Wednesday, September 10, 2008

Experimenting with IRC

So, today my students jumped into IRC using the private channel I'd created. The Mibbit widget assigns random handles to new users, which was perfect because I wanted the students to experiment and experience relatively anonymous communication (they weren't entirely anonymous, since they were all in a physical room together).

Their task, after playing around a bit with IRC was to go and explore Usenet groups through Google, and then report back what they were seeing in the IRC channel.

As I expected (well, actually, it was worse than I expected), there was basically no discussion of the task and much discussion of random things: alcohol, penis size (complete with drawings!), a blackout that occurred downtown. As the instructor, I tried a few times to refocus discussion back to Usenet by asking questions. The few who responded wrote very short answers without elaboration, and all of the noise of the other chatter made it impossible to focus on the topic.

All of this served as a perfect example of the problems with online chat, and it illustrated themes in Monday's and today's readings. Monday's reading by Brenda Danet (1998) on text and play in synchronous environments discussed gender and how it can be performed and "bended" online. A subtext of her argument was that people play in synchronous, text-based spaces.

Play is exactly what my students were doing (some, not all. I noted several who watched but did not contribute or who read Usenet group discussion instead). Especially given that there was no name, no identity, attached to those posts, they were free to be as goofy or provocative as they liked, with no risk or repercussion.

This also illustrated several points from today's reading by Kollock and Smith (1996). Their essay focused on Usenet and the problem of cooperation in online environments where there are few rules and little by way of sanctioning to stop unwanted behavior. Of concern to them is how to promote the collective good in online environments where it's so easy to be selfish.

Indeed, the behavior I saw was selfish behavior, primarily. That is: behavior meant to draw a response, to be clever, to make people laugh. And, that soon became the norm of the group. Effort on my part to draw us back to a task was ultimately stymied. This, then, also speaks to the power of norms in collectives, and the difficulty in shifting those norms when the group's will is elsewhere.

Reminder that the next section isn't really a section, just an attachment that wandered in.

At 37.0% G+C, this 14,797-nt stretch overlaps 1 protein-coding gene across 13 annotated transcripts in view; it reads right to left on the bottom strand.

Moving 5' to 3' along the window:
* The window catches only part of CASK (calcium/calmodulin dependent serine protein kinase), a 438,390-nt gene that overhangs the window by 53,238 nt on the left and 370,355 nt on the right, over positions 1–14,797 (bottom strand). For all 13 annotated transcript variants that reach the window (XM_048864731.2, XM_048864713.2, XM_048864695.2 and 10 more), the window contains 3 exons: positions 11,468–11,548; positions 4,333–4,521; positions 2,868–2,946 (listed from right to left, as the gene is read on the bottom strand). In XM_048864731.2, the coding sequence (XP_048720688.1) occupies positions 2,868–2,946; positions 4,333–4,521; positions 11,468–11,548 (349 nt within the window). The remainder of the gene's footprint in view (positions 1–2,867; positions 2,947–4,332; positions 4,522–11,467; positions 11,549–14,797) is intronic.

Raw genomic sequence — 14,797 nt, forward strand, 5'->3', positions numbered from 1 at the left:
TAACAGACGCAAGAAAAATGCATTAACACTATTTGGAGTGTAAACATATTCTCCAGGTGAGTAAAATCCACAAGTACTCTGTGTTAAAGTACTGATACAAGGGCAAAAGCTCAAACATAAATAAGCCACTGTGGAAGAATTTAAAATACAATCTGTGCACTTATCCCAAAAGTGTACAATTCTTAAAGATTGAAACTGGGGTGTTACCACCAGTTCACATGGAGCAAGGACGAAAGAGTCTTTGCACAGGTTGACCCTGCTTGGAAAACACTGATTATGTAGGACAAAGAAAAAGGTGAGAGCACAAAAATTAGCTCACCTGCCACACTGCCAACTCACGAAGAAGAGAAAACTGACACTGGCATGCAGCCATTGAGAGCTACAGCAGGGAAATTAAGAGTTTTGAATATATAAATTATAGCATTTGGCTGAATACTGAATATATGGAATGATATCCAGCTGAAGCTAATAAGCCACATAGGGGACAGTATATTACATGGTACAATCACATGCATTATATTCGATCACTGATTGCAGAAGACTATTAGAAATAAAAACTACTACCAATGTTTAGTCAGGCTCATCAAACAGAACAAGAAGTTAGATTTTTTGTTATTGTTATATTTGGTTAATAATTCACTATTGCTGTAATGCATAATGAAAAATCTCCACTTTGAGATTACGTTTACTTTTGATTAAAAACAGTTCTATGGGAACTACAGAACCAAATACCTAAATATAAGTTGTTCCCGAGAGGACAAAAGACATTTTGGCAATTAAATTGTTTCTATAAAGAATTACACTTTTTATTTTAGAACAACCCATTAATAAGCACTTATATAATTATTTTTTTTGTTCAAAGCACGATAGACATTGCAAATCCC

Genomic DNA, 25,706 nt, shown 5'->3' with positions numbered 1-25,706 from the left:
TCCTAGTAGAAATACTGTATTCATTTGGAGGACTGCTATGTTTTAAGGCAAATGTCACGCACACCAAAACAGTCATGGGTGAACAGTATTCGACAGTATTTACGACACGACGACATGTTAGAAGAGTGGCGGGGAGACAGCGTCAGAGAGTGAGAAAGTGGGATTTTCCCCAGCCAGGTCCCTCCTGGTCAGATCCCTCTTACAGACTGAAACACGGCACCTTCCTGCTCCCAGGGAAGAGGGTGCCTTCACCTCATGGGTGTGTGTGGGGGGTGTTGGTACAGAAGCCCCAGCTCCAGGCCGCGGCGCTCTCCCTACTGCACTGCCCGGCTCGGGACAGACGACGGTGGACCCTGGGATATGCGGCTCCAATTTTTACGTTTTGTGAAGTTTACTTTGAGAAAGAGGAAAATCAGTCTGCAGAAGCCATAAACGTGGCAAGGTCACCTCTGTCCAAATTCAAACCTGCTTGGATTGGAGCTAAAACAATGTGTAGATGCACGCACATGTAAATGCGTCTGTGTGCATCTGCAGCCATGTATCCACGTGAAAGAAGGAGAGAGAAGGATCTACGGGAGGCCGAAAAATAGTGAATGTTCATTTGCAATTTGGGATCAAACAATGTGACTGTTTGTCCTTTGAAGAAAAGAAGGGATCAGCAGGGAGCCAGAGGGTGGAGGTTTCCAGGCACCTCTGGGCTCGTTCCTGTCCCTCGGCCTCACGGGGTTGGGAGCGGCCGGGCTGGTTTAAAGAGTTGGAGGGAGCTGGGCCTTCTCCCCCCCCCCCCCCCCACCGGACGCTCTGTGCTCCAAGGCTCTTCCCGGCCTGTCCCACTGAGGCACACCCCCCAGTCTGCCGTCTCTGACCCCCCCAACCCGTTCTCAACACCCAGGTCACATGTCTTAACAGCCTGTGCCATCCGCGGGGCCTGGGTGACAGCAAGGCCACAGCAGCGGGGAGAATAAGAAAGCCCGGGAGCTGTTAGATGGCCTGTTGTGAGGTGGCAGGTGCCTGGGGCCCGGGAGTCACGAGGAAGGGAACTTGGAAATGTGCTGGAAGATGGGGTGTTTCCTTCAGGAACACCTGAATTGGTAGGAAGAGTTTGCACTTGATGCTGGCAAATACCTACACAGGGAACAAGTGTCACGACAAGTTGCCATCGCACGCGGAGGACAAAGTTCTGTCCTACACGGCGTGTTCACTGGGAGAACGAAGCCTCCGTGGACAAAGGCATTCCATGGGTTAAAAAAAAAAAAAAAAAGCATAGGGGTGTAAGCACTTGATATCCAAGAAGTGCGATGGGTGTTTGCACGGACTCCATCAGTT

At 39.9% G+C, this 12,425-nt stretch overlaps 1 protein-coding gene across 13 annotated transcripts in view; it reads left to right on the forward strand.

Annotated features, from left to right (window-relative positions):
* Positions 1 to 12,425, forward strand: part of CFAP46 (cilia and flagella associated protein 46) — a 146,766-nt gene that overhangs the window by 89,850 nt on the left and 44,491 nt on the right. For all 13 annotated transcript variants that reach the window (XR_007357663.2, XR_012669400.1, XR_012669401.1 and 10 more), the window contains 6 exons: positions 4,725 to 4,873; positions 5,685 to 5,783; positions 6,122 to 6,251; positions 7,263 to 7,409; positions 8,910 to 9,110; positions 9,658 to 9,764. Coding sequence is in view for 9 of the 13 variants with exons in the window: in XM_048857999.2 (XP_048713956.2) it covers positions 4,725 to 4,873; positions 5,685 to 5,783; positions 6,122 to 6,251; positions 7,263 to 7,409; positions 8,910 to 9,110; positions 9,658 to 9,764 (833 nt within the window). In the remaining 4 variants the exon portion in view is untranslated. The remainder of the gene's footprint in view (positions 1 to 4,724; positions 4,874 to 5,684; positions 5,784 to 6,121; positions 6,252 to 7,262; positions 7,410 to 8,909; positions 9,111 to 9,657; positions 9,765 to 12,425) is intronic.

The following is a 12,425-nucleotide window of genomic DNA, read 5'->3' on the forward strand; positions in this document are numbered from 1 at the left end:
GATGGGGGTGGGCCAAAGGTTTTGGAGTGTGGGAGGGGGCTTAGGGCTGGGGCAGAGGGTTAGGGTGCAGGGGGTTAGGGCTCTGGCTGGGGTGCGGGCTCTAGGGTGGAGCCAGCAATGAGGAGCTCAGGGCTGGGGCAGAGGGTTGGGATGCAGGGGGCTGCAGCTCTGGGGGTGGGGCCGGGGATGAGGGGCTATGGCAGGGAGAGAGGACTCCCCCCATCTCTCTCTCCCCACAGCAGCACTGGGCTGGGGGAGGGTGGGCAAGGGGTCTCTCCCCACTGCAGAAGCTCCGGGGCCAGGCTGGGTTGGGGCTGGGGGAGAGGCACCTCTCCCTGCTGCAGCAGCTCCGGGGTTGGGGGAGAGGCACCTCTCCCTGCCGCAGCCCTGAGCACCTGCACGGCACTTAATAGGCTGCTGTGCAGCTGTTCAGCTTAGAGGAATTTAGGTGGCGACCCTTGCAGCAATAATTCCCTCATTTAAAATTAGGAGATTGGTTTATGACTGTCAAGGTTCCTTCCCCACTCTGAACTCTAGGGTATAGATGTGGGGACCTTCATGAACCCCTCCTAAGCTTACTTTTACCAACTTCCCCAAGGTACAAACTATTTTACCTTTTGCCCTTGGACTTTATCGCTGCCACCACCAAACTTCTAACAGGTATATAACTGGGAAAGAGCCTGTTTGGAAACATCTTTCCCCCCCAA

It also speaks to the free rider problem, although maybe that's not the right word. For those students who opted not to play or chatter off topic, why didn't they either play along with the chatter or try to push the group to the task? A few did, but then abandoned the effort (as did I). If more had begun to respond to the query, would the conversation have turned to the task? Probably.

It also raises the question of whether in these online text-based, relatively identity-free environments if people will generally devolve to the "lowest common denominator." Although that wasn't discussed explicitly in Kollock and Smith, it certainly is a concern in online interaction. If given the opportunity will people rise up to do the work being asked of them, or will they stoop to the basest of jokes and silliest of interactions?

I think people do and will rise if they see some benefit in it. There are plenty of people who participate in online groups, whether it's email lists or Usenet, and they do so because they get some social or functional benefit. But, getting that started is difficult, and requires the kinds of rules and moderation that Kollock and Smith speak to.


Danet, B. (1998). Text as mask: Gender, play, and performance on the Internet. In S. G. Jones (Ed.), Cybersociety 2.0: Revisiting computer-mediated communication and community (pp. 129-158). Thoudans Oaks, NJ: Sage.

Kollock, P. & Smith, M. (1996). Managing the virtual commons: Cooperation and conflict in computer communities. In S. C. Herring (Ed.), Computer-mediated communication: Linguistic, social and cross-cultural perspectives (pp.109-129). Philadelphia, PA: John Benjamins.


Kyle Snow said...
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Kyle Snow said...

The first thing that came to mind when I read your blog is that we as a class in com 430z were studying about how much of a problem this “noise” is on the internet, and yet a majority of us still chose not to handle the matter at hand. We knew what was going on, and all of us should have known that this was an experiment, and yet we still did exactly what we should not have done. We contributed to this free rider problem. I think this is proof of how strong of a problem this is, and how hard it is to try to fix.